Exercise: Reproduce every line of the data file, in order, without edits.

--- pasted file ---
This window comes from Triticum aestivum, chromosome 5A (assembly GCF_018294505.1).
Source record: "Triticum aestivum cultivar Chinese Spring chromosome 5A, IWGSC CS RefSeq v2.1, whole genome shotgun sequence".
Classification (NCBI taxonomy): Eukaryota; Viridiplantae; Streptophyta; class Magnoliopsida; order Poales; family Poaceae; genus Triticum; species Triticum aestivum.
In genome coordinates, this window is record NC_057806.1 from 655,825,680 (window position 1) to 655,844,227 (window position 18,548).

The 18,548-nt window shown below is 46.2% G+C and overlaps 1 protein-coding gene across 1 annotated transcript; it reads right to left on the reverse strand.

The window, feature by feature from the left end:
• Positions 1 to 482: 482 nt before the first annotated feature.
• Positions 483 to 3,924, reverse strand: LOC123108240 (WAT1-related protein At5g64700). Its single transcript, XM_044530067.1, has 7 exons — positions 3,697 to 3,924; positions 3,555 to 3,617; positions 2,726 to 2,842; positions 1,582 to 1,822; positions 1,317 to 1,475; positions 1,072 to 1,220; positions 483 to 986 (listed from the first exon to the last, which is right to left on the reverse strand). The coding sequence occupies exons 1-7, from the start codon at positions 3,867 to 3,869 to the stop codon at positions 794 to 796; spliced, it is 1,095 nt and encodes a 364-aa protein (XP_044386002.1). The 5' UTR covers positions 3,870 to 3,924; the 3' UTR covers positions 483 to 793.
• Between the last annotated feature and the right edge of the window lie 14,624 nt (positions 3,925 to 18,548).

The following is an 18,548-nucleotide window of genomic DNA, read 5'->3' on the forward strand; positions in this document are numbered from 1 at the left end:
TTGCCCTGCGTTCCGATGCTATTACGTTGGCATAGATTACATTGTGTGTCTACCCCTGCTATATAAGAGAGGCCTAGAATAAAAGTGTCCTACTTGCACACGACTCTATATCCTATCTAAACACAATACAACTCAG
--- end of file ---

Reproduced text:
This window comes from Triticum aestivum, chromosome 5A (assembly GCF_018294505.1).
Source record: "Triticum aestivum cultivar Chinese Spring chromosome 5A, IWGSC CS RefSeq v2.1, whole genome shotgun sequence".
Classification (NCBI taxonomy): Eukaryota; Viridiplantae; Streptophyta; class Magnoliopsida; order Poales; family Poaceae; genus Triticum; species Triticum aestivum.
In genome coordinates, this window is record NC_057806.1 from 655,825,680 (window position 1) to 655,844,227 (window position 18,548).

The 18,548-nt window shown below is 46.2% G+C and overlaps 1 protein-coding gene across 1 annotated transcript; it reads right to left on the reverse strand.

The window, feature by feature from the left end:
• Positions 1 to 482: 482 nt before the first annotated feature.
• Positions 483 to 3,924, reverse strand: LOC123108240 (WAT1-related protein At5g64700). Its single transcript, XM_044530067.1, has 7 exons — positions 3,697 to 3,924; positions 3,555 to 3,617; positions 2,726 to 2,842; positions 1,582 to 1,822; positions 1,317 to 1,475; positions 1,072 to 1,220; positions 483 to 986 (listed from the first exon to the last, which is right to left on the reverse strand). The coding sequence occupies exons 1-7, from the start codon at positions 3,867 to 3,869 to the stop codon at positions 794 to 796; spliced, it is 1,095 nt and encodes a 364-aa protein (XP_044386002.1). The 5' UTR covers positions 3,870 to 3,924; the 3' UTR covers positions 483 to 793.
• Between the last annotated feature and the right edge of the window lie 14,624 nt (positions 3,925 to 18,548).

The following is an 18,548-nucleotide window of genomic DNA, read 5'->3' on the forward strand; positions in this document are numbered from 1 at the left end:
TTGCCCTGCGTTCCGATGCTATTACGTTGGCATAGATTACATTGTGTGTCTACCCCTGCTATATAAGAGAGGCCTAGAATAAAAGTGTCCTACTTGCACACGACTCTATATCCTATCTAAACACAATACAACTCAG